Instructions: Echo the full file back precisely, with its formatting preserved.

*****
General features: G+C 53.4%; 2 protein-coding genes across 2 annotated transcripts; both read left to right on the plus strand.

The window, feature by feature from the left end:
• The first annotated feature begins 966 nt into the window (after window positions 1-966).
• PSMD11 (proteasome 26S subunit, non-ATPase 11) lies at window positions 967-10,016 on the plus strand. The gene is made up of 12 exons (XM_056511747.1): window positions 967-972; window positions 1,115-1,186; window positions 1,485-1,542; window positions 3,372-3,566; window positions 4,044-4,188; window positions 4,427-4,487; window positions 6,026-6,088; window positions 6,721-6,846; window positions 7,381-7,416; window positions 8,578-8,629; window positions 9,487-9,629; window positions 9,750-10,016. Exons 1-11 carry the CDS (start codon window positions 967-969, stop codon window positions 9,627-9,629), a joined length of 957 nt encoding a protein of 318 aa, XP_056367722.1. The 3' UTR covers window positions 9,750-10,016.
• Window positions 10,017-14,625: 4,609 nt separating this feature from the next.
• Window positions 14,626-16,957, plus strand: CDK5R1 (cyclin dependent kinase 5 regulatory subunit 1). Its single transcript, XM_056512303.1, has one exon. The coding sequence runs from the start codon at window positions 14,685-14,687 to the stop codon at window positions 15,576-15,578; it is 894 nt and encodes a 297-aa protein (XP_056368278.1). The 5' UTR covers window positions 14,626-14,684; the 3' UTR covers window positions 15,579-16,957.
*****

General features: G+C 53.4%; 2 protein-coding genes across 2 annotated transcripts; both read left to right on the plus strand.

The window, feature by feature from the left end:
• The first annotated feature begins 966 nt into the window (after window positions 1-966).
• PSMD11 (proteasome 26S subunit, non-ATPase 11) lies at window positions 967-10,016 on the plus strand. The gene is made up of 12 exons (XM_056511747.1): window positions 967-972; window positions 1,115-1,186; window positions 1,485-1,542; window positions 3,372-3,566; window positions 4,044-4,188; window positions 4,427-4,487; window positions 6,026-6,088; window positions 6,721-6,846; window positions 7,381-7,416; window positions 8,578-8,629; window positions 9,487-9,629; window positions 9,750-10,016. Exons 1-11 carry the CDS (start codon window positions 967-969, stop codon window positions 9,627-9,629), a joined length of 957 nt encoding a protein of 318 aa, XP_056367722.1. The 3' UTR covers window positions 9,750-10,016.
• Window positions 10,017-14,625: 4,609 nt separating this feature from the next.
• Window positions 14,626-16,957, plus strand: CDK5R1 (cyclin dependent kinase 5 regulatory subunit 1). Its single transcript, XM_056512303.1, has one exon. The coding sequence runs from the start codon at window positions 14,685-14,687 to the stop codon at window positions 15,576-15,578; it is 894 nt and encodes a 297-aa protein (XP_056368278.1). The 5' UTR covers window positions 14,626-14,684; the 3' UTR covers window positions 15,579-16,957.